2) It is expected that any online consultation undertaken by prospective applicants would comply with current Data Protection obligations.

In relation to the published information (first bullet above):

3) A member of the public must be able to access the information and engage in this minimum level consultation through one route, i.e. while different platforms and online tools could be used to raise awareness of the consultation, different elements of the information should not be scattered across platforms.

4) Ideally, members of the public should not be effectively required to join or sign-up to a particular website/forum to access the information (for example, a social media platform).

5) The information should be able to be read at whatever pace the person accessing it requires, downloaded and printed.

6) The public should be allowed a period of not less than seven days to submit questions or views electronically.

7) The prospective applicant must respond[5] to questions or requests for clarification and allow for any further reply in that regard. This can either be during the consultation period mentioned in the previous bullet, or the prospective applicant should indicate a later date when such response will be made and a period thereafter (being not less than 48 hours) for any final comment.

The other requirements on making information available and allowing comments

21. It should be noted that paragraph 20 relates primarily[6] to a replacement of the public event – the two way exchange described in paragraph 19. Prospective applicants are also still required to make information available to the public, which can be online, and allow comments to be submitted to them by a specified date - the ‘one way’ submission of views outlined in paragraph 15. 

22. As both of these forms of engagement: i) the alternative to a public event and ii) the making available of information and ability to submit comments, will likely now be conducted online, there is a risk of a blurring of the two.

23. It is important however that there is still a longer period than the recommended minimum for the alternative to a public event, during which the public can access information on the proposals and submit comments, albeit without necessarily getting a response in advance of the application and PAC report. Although we have not previously specified a period for this, having now done so for the alternative to a public event, during the emergency period that longer period should be at least 21 days from the placing of the newspaper notice.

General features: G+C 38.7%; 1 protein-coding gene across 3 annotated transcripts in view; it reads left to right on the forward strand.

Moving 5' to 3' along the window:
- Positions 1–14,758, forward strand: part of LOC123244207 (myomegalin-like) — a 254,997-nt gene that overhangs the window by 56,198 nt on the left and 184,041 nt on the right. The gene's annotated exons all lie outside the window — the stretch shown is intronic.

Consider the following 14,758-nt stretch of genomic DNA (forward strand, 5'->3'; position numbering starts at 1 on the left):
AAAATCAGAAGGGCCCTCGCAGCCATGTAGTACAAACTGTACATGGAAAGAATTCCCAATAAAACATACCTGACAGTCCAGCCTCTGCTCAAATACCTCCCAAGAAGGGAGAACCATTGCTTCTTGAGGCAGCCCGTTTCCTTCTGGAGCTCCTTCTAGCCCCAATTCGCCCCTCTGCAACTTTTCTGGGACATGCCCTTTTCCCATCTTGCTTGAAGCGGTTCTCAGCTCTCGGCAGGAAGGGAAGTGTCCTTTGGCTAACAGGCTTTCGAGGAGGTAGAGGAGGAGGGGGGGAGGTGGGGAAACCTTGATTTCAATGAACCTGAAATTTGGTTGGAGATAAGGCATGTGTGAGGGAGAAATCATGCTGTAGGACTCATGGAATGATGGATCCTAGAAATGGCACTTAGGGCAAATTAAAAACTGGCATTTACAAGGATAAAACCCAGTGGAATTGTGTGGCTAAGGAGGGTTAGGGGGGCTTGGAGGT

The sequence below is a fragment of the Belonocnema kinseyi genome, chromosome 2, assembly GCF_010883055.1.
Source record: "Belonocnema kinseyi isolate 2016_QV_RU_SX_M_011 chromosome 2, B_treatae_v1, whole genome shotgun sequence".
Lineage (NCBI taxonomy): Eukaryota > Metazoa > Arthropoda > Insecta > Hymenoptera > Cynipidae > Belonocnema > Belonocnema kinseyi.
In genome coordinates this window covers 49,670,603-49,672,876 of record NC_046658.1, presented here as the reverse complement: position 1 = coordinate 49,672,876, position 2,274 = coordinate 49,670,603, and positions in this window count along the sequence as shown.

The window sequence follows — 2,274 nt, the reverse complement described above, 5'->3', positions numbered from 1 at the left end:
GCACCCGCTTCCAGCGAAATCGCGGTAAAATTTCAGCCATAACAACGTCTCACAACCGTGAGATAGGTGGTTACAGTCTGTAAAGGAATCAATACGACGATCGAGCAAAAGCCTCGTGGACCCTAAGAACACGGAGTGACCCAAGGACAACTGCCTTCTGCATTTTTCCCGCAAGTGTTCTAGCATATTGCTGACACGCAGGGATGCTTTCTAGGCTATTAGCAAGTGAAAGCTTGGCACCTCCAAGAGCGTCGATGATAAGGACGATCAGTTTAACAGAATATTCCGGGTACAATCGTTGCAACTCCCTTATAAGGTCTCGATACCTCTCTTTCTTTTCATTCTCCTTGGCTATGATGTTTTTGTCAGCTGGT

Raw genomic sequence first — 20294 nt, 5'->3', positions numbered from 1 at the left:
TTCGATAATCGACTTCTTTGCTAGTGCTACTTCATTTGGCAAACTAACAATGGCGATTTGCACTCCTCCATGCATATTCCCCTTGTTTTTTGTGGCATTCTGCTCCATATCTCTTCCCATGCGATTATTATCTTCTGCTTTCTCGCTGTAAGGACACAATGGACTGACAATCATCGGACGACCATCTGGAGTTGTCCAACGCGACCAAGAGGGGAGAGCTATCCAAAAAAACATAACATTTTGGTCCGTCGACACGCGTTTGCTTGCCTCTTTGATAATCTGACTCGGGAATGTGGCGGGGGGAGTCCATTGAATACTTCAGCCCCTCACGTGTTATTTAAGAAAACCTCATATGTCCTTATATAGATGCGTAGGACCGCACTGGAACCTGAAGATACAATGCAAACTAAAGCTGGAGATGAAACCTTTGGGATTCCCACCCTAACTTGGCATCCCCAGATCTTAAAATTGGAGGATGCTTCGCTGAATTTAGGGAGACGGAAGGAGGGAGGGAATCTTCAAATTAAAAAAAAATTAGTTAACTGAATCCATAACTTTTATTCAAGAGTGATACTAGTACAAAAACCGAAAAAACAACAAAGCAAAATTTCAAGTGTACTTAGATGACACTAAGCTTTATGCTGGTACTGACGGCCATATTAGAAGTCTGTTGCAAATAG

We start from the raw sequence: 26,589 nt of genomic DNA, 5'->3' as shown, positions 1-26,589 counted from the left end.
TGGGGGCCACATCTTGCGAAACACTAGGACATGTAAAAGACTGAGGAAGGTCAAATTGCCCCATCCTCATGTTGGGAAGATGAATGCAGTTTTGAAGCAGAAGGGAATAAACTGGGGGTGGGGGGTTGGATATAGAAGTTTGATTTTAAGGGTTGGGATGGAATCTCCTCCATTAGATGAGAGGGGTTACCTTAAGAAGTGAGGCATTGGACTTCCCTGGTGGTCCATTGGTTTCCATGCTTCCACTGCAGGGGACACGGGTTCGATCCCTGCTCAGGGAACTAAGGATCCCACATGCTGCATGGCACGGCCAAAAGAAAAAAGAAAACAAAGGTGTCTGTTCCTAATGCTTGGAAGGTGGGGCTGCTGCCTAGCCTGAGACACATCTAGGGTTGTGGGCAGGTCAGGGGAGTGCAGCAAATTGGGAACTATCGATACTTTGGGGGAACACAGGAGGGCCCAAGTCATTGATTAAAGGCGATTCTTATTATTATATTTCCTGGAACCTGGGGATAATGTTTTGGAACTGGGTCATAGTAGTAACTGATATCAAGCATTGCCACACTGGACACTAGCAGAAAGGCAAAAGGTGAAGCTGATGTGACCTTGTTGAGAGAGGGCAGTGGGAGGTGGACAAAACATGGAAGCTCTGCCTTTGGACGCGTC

24. It would be up to the prospective applicant whether they simply extended the period of the measures listed in paragraph 20 for at least 21 days, or ran distinct procedures in parallel or consecutively (i.e. information online and the ability to just submit comments for at least 21 days, and a separate process running for at least seven days in which there was a two way engagement).

Additional consultation

25. The following suggestions are ways in which prospective applicants could build on this minimum, depending on resources and capabilities of the parties involved: 

  • Have an online video presentation or hosted slideshow to help explain the proposals and support basic online content;
  • Provide FAQ’s and answers in addition to any individual responses.
  • Have additional telephone access opportunities for Q&A, particularly with those who do not have internet access in mind. Any such contact numbers and timing should be indicated in the newspaper notice and other awareness raising measures. Calls should ideally be free but not more than local rate calls.
  • Where these parties are able and willing to assist in raising awareness of the consultation, send links to the online material to planning authorities and community councils and other community groups.

Learning from experience

26. It would be useful to have any feedback as regards the use of online approaches to pre-application consultation, as community engagement is one area we are looking at extending as part of the work in relation to implementation of The Planning (Scotland) Act 2019.


[1] The Coronavirus (Scotland) Act 2020 currently specifies this as 30 September 2020, although this can be made earlier or later by virtue of regulations.

[2] Section 35B(7) of the Town and Country Planning (Scotland) Act 1997 allows the planning authority to respond to a PAN within 21 days of receipt requiring additional pre-application consultation steps.

[3] In the current emergency, where possible, prospective applicants should look to serve these on planning authorities, community councils or other parties electronically.

[4] Added by the Town and Country Planning (Temporary Miscellaneous Modification) (Coronavirus) (Scotland) Regulations 2020.

[5] It is appreciated that some requests, as opposed to questions about alternatives considered or seeking clarification, will not necessarily be able to have a full response during PAC.

[6] Notes (1) to (5) apply to any information online as part of PAC.